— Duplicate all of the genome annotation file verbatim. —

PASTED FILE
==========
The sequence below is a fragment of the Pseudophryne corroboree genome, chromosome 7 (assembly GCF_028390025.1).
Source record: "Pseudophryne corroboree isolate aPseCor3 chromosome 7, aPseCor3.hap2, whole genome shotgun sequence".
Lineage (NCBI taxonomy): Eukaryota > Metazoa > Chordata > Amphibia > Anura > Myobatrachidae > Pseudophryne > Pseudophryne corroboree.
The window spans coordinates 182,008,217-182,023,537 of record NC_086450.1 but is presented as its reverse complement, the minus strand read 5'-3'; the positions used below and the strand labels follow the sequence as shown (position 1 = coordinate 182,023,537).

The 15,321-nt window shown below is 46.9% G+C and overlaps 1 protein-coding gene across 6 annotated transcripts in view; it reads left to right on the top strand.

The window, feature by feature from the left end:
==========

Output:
The sequence below is a fragment of the Pseudophryne corroboree genome, chromosome 7 (assembly GCF_028390025.1).
Source record: "Pseudophryne corroboree isolate aPseCor3 chromosome 7, aPseCor3.hap2, whole genome shotgun sequence".
Lineage (NCBI taxonomy): Eukaryota > Metazoa > Chordata > Amphibia > Anura > Myobatrachidae > Pseudophryne > Pseudophryne corroboree.
The window spans coordinates 182,008,217-182,023,537 of record NC_086450.1 but is presented as its reverse complement, the minus strand read 5'-3'; the positions used below and the strand labels follow the sequence as shown (position 1 = coordinate 182,023,537).

The 15,321-nt window shown below is 46.9% G+C and overlaps 1 protein-coding gene across 6 annotated transcripts in view; it reads left to right on the top strand.

The window, feature by feature from the left end: